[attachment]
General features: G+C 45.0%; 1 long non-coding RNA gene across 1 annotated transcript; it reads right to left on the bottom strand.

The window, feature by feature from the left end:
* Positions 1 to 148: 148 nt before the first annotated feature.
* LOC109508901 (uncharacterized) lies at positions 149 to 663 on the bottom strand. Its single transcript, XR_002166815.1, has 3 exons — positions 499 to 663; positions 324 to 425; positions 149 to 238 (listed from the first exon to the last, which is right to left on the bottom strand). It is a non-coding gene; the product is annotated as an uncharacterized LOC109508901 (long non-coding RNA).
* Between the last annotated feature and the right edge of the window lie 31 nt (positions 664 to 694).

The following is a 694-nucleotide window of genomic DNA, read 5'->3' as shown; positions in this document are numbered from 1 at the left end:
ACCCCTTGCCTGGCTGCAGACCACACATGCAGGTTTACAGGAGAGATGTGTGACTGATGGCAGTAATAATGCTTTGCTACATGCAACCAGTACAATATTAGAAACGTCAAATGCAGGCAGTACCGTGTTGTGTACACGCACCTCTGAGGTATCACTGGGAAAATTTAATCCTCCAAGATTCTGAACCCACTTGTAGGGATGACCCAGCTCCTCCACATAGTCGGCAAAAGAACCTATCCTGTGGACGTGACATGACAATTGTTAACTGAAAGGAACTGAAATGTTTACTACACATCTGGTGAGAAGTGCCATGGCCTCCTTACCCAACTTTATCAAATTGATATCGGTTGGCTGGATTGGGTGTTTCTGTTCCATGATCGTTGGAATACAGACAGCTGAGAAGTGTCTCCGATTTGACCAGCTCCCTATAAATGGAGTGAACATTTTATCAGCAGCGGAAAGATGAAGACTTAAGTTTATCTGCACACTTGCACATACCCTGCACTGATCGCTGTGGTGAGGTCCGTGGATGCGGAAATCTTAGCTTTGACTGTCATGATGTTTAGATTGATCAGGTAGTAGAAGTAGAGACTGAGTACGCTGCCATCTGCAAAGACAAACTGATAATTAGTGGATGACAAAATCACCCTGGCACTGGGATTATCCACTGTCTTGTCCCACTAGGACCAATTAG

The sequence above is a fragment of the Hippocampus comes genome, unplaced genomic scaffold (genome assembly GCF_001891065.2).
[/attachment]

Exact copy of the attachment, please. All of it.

General features: G+C 45.0%; 1 long non-coding RNA gene across 1 annotated transcript; it reads right to left on the bottom strand.

The window, feature by feature from the left end:
* Positions 1 to 148: 148 nt before the first annotated feature.
* LOC109508901 (uncharacterized) lies at positions 149 to 663 on the bottom strand. Its single transcript, XR_002166815.1, has 3 exons — positions 499 to 663; positions 324 to 425; positions 149 to 238 (listed from the first exon to the last, which is right to left on the bottom strand). It is a non-coding gene; the product is annotated as an uncharacterized LOC109508901 (long non-coding RNA).
* Between the last annotated feature and the right edge of the window lie 31 nt (positions 664 to 694).

The following is a 694-nucleotide window of genomic DNA, read 5'->3' as shown; positions in this document are numbered from 1 at the left end:
ACCCCTTGCCTGGCTGCAGACCACACATGCAGGTTTACAGGAGAGATGTGTGACTGATGGCAGTAATAATGCTTTGCTACATGCAACCAGTACAATATTAGAAACGTCAAATGCAGGCAGTACCGTGTTGTGTACACGCACCTCTGAGGTATCACTGGGAAAATTTAATCCTCCAAGATTCTGAACCCACTTGTAGGGATGACCCAGCTCCTCCACATAGTCGGCAAAAGAACCTATCCTGTGGACGTGACATGACAATTGTTAACTGAAAGGAACTGAAATGTTTACTACACATCTGGTGAGAAGTGCCATGGCCTCCTTACCCAACTTTATCAAATTGATATCGGTTGGCTGGATTGGGTGTTTCTGTTCCATGATCGTTGGAATACAGACAGCTGAGAAGTGTCTCCGATTTGACCAGCTCCCTATAAATGGAGTGAACATTTTATCAGCAGCGGAAAGATGAAGACTTAAGTTTATCTGCACACTTGCACATACCCTGCACTGATCGCTGTGGTGAGGTCCGTGGATGCGGAAATCTTAGCTTTGACTGTCATGATGTTTAGATTGATCAGGTAGTAGAAGTAGAGACTGAGTACGCTGCCATCTGCAAAGACAAACTGATAATTAGTGGATGACAAAATCACCCTGGCACTGGGATTATCCACTGTCTTGTCCCACTAGGACCAATTAG

The sequence above is a fragment of the Hippocampus comes genome, unplaced genomic scaffold (genome assembly GCF_001891065.2).